What is ulcerative colitis?
Ulcerative colitis is a life-long autoimmune condition, where the large intestine is ‘attacked’ by the immune system leading to inflammation. The immune system injures the lining of the large intestine, which results in the formation of ulcers (open sores that can bleed). The damage to the lining of the large intestine may also lead to the production of mucus and pus in the large intestine.
The symptoms of ulcerative colitis depend on the location of the disease, and how much of the intestine is involved. While it is usually the lower large intestine and rectum that is affected, in some instances the entire large intestine may be involved.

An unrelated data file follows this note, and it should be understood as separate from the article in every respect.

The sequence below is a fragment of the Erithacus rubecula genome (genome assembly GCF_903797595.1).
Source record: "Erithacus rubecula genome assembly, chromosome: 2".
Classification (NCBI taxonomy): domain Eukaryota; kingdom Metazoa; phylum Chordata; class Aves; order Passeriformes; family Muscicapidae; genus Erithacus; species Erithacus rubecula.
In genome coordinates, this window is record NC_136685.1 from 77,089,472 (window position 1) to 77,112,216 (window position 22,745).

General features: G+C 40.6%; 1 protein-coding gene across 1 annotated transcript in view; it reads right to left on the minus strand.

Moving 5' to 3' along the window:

The most common symptom of ulcerative colitis is diarrhoea containing traces of blood.
You may cycle between periods of disease activity (flare ups) and periods of inactivity (remission, which can last for months or even years). People may go into remission after treatment, but most symptoms eventually return.
While the exact cause of ulcerative colitis is currently unknown, environmental and lifestyle factors (such as exposure to certain bacteria or viruses) and genetic factors can increase one’s predisposition to the development of ulcerative colitis.
If you have any further questions about symptoms that you may be experiencing, please seek further medical advice from a qualified healthcare practitioner.